That sure made me lose interest.  Even so, I’ve worked back to 85,696.  But when the rules can apparently change without warning, the effort to earn a good rank looses some of its appeal.

Categories
Writing and Publishing

Seven, Eleven, and Zero

A few weeks ago, I lamented about the number of syllables in the letter W.  I asked for he be given equal treatment to the alphabet’s other 25 one-syllable letters.

Today, I have the same concern for seven.  You see, of the single digit numbers, all but seven enjoy one-syllable conciseness.

(In case you are wondering about zero, we already have “aught,” so there is no need to advance another alternative.  Nil also means zero, though I have yet to hear it used in this context.)

Therefore, to offer fairness to seven, treating him like the other single digit numbers, I propose we give him a nickname of “sev” (rhymes with “rev”).  I suppose it could be written like a contraction: sev’.

However, this brings up another problem.  Seven and Eleven rhyme.  So to maintain this convention, if seven becomes sev’, then eleven needs to become ‘lev’ (again rhyming with rev) for the purposes of consistency.

Adopting both of these recommendations will result in one syllable counting from aught to twelve.

What do you think?  Do you want to try it?

Categories
Writing and Publishing

How to Spell the Letters of the Alphabet

Recently  I pondered the correct spelling for W. Not finding an official answer, I went with “double-u.” Upon further contemplation, I realized having similar doubts about the spelling of many letters. Therefore, I advance this list, which I ultimately found in Google’s scan of the book “The Institutes of English Grammar” by Goold Brown. (I’ve parenthetically added my own thoughts and suggestions):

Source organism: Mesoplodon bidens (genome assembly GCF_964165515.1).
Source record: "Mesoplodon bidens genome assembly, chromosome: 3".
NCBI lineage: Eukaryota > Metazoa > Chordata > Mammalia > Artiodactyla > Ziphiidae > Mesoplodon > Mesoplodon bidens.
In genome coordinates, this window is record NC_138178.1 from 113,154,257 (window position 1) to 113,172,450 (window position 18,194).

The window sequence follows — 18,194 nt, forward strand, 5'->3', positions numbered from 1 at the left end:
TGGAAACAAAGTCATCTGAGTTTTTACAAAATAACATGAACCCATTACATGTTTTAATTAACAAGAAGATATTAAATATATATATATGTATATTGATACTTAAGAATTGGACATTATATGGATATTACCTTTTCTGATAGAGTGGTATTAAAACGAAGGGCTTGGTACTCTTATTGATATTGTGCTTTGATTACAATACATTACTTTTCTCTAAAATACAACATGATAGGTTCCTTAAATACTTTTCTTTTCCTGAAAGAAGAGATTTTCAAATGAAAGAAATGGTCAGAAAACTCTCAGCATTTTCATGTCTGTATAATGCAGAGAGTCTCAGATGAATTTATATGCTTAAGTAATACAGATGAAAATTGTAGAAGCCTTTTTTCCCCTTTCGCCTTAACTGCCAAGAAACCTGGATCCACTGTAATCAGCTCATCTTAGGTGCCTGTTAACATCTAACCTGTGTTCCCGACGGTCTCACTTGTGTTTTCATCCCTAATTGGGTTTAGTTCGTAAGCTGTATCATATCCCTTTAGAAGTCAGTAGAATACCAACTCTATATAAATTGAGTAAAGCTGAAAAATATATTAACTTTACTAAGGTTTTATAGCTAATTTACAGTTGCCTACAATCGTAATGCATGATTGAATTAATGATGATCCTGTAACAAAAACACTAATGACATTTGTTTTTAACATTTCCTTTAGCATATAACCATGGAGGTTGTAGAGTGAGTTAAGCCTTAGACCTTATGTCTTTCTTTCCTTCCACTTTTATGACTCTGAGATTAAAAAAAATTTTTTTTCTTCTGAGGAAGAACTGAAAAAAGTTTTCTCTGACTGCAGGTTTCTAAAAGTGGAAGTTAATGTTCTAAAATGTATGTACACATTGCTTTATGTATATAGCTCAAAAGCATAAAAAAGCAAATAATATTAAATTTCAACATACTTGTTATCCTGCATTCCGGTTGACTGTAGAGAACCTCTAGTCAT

A – a (how about “aye”?)
B – bee
C – cee
D – dee
E – e
F – eff (TheFreeDictionary.com indicates “ef”)
G – gee
H – aitch
I – i (How about “eye”?)
J – jay
K- kay
L – ell (TheFreeDictionary.com specifies “el”)
M – em
N – en
O – o (how about “oh” or “owe”)
P – pee
Q – kue (I prefer “queue” or “cue”)
R – ar (how about “are”?)
S – ess
T – tee
U – u (how about “you” or “ewe”?)
V – vee
W – double-u (slang might be “dub-u” or simply “dub”)
X – ex
Y – wy (how about “why”?)
Z – zee

Although vowels are spelled with only one letter, I prefer an alternate, longer spelling.

Why do I need to know these things? It’s quite simple actually: I may need them for crossword puzzles. I’ve already used Cee, Dee, Ell, Ess, and Tee. I want to be ready in case the others pop up. (For the record, no self-respecting crossword puzzle will have a two-letter answer; perhaps that is why I gravitate towards three-letter spellings.)

Peter Lyle DeHaan, PhD, is an author, blogger, and publisher with over 30 years of writing and publishing experience. Check out his book The Successful Author for insider tips and insights.

Peter Lyle DeHaan, PhD, is an author, blogger, and publisher with over 30 years of writing and publishing experience. Check out his book The Successful Author for insider tips and insights.

Learn more about writing and publishing in Peter’s new book: The Successful Author: Discover the Art of Writing and Business of Publishing. Get your copy today.